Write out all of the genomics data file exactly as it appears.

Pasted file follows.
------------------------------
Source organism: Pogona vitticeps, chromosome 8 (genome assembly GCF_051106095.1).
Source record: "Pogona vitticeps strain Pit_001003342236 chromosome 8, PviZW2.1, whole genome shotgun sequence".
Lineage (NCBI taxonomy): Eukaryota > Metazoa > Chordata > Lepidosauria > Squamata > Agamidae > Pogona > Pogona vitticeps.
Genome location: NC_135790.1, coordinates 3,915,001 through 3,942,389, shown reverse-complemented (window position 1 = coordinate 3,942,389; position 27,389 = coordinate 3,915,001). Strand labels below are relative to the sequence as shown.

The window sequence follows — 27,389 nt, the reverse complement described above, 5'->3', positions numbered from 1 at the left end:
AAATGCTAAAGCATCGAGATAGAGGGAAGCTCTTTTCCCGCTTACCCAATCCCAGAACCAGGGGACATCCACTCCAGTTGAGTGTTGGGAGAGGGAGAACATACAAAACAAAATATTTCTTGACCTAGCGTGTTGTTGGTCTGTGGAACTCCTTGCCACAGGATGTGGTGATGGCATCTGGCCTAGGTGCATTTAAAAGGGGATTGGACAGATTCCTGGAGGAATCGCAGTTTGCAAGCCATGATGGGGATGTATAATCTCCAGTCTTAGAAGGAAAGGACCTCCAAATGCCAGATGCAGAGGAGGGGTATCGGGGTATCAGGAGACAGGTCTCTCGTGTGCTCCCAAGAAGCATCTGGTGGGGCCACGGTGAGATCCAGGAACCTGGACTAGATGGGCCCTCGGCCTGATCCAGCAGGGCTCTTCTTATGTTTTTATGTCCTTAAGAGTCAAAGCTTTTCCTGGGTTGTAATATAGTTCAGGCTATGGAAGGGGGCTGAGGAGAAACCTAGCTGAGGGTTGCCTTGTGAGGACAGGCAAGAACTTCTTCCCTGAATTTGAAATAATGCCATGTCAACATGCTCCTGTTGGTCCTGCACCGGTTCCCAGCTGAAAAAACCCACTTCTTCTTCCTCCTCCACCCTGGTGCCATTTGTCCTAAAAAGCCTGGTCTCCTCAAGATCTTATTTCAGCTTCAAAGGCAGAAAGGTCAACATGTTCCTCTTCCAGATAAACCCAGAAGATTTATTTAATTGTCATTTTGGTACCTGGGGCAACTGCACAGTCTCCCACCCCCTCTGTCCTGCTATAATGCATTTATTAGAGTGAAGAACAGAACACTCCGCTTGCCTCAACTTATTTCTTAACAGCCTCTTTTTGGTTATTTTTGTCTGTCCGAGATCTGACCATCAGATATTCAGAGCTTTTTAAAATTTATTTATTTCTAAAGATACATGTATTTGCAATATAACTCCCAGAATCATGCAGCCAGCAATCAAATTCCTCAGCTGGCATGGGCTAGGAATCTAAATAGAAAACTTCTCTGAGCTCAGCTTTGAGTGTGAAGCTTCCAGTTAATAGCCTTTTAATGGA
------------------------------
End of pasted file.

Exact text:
Source organism: Pogona vitticeps, chromosome 8 (genome assembly GCF_051106095.1).
Source record: "Pogona vitticeps strain Pit_001003342236 chromosome 8, PviZW2.1, whole genome shotgun sequence".
Lineage (NCBI taxonomy): Eukaryota > Metazoa > Chordata > Lepidosauria > Squamata > Agamidae > Pogona > Pogona vitticeps.
Genome location: NC_135790.1, coordinates 3,915,001 through 3,942,389, shown reverse-complemented (window position 1 = coordinate 3,942,389; position 27,389 = coordinate 3,915,001). Strand labels below are relative to the sequence as shown.

The window sequence follows — 27,389 nt, the reverse complement described above, 5'->3', positions numbered from 1 at the left end:
AAATGCTAAAGCATCGAGATAGAGGGAAGCTCTTTTCCCGCTTACCCAATCCCAGAACCAGGGGACATCCACTCCAGTTGAGTGTTGGGAGAGGGAGAACATACAAAACAAAATATTTCTTGACCTAGCGTGTTGTTGGTCTGTGGAACTCCTTGCCACAGGATGTGGTGATGGCATCTGGCCTAGGTGCATTTAAAAGGGGATTGGACAGATTCCTGGAGGAATCGCAGTTTGCAAGCCATGATGGGGATGTATAATCTCCAGTCTTAGAAGGAAAGGACCTCCAAATGCCAGATGCAGAGGAGGGGTATCGGGGTATCAGGAGACAGGTCTCTCGTGTGCTCCCAAGAAGCATCTGGTGGGGCCACGGTGAGATCCAGGAACCTGGACTAGATGGGCCCTCGGCCTGATCCAGCAGGGCTCTTCTTATGTTTTTATGTCCTTAAGAGTCAAAGCTTTTCCTGGGTTGTAATATAGTTCAGGCTATGGAAGGGGGCTGAGGAGAAACCTAGCTGAGGGTTGCCTTGTGAGGACAGGCAAGAACTTCTTCCCTGAATTTGAAATAATGCCATGTCAACATGCTCCTGTTGGTCCTGCACCGGTTCCCAGCTGAAAAAACCCACTTCTTCTTCCTCCTCCACCCTGGTGCCATTTGTCCTAAAAAGCCTGGTCTCCTCAAGATCTTATTTCAGCTTCAAAGGCAGAAAGGTCAACATGTTCCTCTTCCAGATAAACCCAGAAGATTTATTTAATTGTCATTTTGGTACCTGGGGCAACTGCACAGTCTCCCACCCCCTCTGTCCTGCTATAATGCATTTATTAGAGTGAAGAACAGAACACTCCGCTTGCCTCAACTTATTTCTTAACAGCCTCTTTTTGGTTATTTTTGTCTGTCCGAGATCTGACCATCAGATATTCAGAGCTTTTTAAAATTTATTTATTTCTAAAGATACATGTATTTGCAATATAACTCCCAGAATCATGCAGCCAGCAATCAAATTCCTCAGCTGGCATGGGCTAGGAATCTAAATAGAAAACTTCTCTGAGCTCAGCTTTGAGTGTGAAGCTTCCAGTTAATAGCCTTTTAATGGA